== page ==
“I send my heartfelt condolences to Mr. Mitchell, his family and his neighbours.”
In any case, Mitchell — the man those who know him say went above and beyond to help everyone — ended up damned by the circumstances of the neighbourhood he happened to be in.
“There are lots of so-called bad neighbourhoods,” said Douglas. “It may be 2 per cent of the people in those neighbourhoods that are really bad. Sometimes it’s people that don’t even live there that are being bad.
“If you are a good Samaritan and you’re giving back, you shouldn’t be ridiculed and your name drawn through the mud.
“He doesn’t deserve that. He was a good man. His kids don’t deserve to read their mayor talking foolishness about their father.”
I hope Tory’s words here offer him some comfort.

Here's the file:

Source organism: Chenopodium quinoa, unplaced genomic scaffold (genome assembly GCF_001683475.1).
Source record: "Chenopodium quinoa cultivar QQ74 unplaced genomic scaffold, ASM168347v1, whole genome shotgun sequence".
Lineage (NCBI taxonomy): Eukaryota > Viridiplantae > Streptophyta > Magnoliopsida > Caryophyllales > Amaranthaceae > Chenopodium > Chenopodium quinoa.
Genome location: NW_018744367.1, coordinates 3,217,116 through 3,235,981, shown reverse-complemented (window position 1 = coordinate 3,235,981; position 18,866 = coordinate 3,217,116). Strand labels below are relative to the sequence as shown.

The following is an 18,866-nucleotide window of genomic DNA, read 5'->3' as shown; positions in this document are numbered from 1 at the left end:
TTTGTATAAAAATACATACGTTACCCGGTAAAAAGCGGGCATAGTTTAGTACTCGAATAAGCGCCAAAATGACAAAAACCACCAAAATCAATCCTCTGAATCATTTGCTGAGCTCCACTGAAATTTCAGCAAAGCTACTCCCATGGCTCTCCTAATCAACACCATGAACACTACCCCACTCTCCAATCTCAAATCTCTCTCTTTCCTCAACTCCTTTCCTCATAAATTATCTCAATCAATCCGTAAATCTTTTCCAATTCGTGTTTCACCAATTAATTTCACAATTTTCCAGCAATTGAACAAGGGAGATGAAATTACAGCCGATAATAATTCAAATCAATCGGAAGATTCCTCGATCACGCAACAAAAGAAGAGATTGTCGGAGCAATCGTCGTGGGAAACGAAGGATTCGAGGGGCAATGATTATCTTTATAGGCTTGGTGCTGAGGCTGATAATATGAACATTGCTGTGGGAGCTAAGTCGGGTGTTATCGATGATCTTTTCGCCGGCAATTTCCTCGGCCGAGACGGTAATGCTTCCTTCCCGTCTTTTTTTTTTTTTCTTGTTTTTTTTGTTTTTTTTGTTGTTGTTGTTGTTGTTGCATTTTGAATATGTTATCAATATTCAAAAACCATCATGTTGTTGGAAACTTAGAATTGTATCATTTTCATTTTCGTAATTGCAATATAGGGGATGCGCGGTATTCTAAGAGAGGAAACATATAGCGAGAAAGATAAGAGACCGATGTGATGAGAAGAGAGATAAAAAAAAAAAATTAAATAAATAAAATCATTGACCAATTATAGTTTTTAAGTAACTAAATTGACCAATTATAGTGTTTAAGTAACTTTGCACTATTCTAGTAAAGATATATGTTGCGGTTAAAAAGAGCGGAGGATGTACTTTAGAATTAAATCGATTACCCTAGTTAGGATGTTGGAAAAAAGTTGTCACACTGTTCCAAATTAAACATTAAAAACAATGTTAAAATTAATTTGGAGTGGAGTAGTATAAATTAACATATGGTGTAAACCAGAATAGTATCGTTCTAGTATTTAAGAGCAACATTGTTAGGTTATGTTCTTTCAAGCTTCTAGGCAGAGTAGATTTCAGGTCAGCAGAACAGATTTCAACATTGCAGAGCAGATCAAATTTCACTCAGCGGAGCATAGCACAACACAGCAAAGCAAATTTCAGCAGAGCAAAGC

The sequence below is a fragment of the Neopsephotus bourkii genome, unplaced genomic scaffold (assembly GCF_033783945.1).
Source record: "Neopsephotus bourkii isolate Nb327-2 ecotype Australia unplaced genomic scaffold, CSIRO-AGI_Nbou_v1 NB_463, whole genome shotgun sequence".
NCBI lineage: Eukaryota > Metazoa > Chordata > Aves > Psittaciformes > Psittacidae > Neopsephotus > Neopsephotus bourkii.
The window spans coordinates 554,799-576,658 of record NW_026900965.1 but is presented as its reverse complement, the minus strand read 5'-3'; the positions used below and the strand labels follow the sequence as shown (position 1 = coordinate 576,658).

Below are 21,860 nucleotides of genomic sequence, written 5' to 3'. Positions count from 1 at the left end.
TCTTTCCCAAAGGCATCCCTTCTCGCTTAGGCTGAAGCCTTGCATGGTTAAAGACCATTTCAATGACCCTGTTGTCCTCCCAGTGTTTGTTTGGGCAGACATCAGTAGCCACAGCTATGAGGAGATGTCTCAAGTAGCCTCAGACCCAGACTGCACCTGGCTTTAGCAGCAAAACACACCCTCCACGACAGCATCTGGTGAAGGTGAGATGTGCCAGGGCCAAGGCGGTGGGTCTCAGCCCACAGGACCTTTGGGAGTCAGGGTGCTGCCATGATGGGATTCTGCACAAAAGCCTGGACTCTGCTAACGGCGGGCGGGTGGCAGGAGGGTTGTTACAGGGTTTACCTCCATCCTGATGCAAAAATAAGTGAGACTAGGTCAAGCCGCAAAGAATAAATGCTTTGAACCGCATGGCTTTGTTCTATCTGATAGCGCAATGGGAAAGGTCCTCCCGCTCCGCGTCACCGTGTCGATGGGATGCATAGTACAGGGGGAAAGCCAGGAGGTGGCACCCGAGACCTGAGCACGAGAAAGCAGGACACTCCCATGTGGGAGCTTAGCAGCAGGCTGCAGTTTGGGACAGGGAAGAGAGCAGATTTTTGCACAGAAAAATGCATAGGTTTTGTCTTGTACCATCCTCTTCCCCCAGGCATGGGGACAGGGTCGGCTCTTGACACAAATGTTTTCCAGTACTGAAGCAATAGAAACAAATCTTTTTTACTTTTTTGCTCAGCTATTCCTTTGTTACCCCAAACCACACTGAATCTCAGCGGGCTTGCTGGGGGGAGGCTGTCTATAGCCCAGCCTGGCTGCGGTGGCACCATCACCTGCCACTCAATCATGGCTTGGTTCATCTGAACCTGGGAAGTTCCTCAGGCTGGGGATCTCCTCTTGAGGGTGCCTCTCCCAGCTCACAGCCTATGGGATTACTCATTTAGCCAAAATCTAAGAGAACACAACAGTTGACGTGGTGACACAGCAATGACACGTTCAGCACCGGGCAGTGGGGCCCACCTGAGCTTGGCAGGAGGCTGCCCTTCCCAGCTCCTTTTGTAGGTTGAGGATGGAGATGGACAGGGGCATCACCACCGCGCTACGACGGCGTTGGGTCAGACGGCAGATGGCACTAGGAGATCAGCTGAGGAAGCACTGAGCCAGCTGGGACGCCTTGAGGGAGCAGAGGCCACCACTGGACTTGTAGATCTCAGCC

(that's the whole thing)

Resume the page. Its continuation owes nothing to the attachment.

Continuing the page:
The co-workers I spoke with as well as those on online forums remember Mitchell as a “wonderful, kind passionate man,” a man with a “million-dollar smile.” They admired and respected him.
“I can’t even express the level of devastation in our office,” said Diane Gillies, a legal counsel at the FRO. “They are as upset about what happened in the media … as they are by his loss.”
Nobody expected front-page coverage, but neither did they expect such a narrow lens applied to the tragedy. All they wanted was an acknowledgement that he was a decent, upstanding person.
On Wednesday, the Sun published a story saying that Mitchell “was no thug,” after interviewing his friends.
That was welcome, but it also highlighted a subtle but clear difference between the two cases. The details of Giannini’s targeted death are not known, either, but his loved ones did not have to defend his character to the media even before they buried him.